A comparison of the baroque naturalism of Alonso Cano and the baroque classicism of Anton Mengs After last week's comparison of two paintings of Christ's Entry into Jerusalem, this week as an Easter meditation I offer something similar, but this time each painting is of the scene when Mary Magdalen sees Christ in the garden and he tells her not to touch him - noli me tangere. This time the offerning in baroque naturalism comes from Alonso Cano, the 17th century Spanish artist who had the same teacher as Velazquez, Francesco Pacheco. Cano is perhaps more well know for his wood carvings in polychrome (ie painted in many colours). The baroque classicist painting of the same subject is done by the German artist of the 18th century called Anton Raphael Mengs.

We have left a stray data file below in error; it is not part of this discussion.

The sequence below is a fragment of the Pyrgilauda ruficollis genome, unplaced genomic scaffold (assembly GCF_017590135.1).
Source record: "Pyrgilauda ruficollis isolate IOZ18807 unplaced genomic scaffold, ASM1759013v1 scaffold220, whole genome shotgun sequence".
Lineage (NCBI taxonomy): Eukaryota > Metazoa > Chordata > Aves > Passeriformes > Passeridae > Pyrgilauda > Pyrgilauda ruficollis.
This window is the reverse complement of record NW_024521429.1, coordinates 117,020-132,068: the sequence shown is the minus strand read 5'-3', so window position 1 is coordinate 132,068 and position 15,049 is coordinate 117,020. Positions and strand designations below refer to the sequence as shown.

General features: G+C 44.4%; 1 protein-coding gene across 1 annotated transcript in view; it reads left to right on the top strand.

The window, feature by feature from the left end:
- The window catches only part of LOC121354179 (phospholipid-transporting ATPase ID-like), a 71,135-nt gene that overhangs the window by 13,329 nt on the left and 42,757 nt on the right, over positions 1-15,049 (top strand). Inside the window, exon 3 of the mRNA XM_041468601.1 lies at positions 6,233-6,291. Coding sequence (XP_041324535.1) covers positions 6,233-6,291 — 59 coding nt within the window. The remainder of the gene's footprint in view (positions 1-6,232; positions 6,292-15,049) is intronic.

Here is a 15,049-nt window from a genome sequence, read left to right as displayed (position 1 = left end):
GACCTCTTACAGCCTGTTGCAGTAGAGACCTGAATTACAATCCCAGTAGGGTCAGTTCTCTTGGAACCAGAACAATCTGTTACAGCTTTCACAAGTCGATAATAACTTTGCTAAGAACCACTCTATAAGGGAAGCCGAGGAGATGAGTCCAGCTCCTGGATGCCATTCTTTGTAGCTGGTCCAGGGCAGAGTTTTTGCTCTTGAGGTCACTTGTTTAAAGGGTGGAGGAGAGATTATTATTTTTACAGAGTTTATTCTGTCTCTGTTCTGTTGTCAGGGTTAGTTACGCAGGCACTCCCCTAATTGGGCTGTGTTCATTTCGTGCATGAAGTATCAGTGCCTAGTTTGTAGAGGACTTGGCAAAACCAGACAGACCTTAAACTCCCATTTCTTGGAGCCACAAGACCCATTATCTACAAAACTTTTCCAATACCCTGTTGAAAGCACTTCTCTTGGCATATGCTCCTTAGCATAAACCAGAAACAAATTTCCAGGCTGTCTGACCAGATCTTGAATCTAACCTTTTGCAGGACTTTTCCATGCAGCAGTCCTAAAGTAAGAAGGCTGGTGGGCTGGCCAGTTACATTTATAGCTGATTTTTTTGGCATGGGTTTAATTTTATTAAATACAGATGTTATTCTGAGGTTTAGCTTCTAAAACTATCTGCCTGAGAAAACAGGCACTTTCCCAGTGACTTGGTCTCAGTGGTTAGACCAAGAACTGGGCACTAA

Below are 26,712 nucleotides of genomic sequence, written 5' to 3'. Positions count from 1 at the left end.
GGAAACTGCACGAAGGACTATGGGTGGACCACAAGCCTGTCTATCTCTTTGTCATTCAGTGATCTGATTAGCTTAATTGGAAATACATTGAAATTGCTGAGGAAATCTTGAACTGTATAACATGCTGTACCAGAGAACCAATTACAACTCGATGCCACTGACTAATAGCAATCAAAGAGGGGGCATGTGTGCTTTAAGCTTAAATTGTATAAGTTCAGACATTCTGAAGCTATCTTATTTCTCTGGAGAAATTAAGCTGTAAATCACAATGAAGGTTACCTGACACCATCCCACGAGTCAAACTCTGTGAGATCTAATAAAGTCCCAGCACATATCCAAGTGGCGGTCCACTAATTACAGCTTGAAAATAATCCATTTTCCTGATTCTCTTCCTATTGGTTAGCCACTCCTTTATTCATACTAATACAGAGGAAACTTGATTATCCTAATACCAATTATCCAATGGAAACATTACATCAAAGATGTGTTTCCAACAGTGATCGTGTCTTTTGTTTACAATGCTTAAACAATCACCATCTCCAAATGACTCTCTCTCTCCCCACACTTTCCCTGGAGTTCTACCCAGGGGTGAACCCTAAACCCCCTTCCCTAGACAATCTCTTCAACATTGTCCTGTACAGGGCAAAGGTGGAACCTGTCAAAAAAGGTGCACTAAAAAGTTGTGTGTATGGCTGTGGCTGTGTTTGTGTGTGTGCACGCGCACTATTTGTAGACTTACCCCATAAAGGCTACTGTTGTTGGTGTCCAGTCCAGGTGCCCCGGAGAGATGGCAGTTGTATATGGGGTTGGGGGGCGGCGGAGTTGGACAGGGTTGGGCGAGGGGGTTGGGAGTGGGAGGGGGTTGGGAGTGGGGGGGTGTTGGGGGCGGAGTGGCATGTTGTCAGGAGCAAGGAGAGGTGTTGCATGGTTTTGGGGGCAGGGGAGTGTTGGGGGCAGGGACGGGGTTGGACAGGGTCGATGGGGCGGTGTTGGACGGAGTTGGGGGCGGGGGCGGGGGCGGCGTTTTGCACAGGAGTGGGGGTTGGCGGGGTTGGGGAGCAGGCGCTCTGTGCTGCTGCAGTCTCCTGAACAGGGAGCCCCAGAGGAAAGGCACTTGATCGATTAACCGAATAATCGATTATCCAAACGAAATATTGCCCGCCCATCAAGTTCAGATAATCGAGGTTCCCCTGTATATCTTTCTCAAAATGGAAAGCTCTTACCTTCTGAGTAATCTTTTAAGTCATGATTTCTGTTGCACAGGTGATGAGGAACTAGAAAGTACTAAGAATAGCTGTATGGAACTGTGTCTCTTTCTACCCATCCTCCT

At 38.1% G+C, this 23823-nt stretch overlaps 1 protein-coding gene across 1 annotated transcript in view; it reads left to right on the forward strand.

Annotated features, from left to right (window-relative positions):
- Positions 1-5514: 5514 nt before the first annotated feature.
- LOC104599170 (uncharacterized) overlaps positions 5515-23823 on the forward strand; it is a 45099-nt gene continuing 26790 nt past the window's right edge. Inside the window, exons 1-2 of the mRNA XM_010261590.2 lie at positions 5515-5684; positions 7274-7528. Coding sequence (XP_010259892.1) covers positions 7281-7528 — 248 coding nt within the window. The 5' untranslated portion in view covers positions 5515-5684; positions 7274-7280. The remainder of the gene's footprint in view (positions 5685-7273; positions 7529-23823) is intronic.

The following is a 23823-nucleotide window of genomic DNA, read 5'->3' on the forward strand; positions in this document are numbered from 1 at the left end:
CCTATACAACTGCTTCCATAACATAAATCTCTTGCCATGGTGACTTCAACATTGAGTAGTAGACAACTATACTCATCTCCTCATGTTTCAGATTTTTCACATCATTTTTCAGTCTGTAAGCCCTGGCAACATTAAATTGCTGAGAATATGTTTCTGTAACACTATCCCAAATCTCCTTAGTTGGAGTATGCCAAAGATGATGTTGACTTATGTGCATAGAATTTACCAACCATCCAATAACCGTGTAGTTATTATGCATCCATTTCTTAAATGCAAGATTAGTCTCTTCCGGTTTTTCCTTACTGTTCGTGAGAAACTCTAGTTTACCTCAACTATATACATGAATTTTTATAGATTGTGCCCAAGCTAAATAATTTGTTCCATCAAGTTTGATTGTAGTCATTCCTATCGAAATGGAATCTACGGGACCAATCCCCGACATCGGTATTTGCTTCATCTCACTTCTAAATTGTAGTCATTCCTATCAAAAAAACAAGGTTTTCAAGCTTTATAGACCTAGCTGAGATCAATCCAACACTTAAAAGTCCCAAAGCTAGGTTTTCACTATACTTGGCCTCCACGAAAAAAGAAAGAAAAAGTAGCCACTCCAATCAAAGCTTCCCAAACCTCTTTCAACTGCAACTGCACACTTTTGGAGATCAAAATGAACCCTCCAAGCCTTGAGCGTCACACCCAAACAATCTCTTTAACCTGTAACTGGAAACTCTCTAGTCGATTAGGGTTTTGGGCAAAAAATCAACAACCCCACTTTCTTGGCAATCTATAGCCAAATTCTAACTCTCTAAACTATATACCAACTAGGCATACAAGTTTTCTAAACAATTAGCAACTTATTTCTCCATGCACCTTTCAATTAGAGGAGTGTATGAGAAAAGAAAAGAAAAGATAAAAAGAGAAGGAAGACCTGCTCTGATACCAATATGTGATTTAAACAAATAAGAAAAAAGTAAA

Baroque classicism (as exemplified here by Mengs) seeks to evoke more a sense of the classical heritage of Western culture and, inspired by Raphael the artist of 100 years before, often look as thought they are staged scenes from a Shakespeare play set in ancient Rome. Stylistically, there is always more colour and the edges are sharper and cleaner - sometimes this can tend to give them a more sterile and less lively feel, although I don't get this feeling with Meng's painting shown here. In contrast the baroque naturalist style use monochrome and broad focus much more and has a more vigorous, spontaneous feel. My preference generally is for baroque naturalism although I in this case I like both examples equally. To the modern eye, although once pointed out we can distinguish between the two streams, they still look similar. At the time though, each school thought of itself as very different from the other. Each saw theirs as the more authentic form of sacred art and and would be openly rude and dismissive about the other.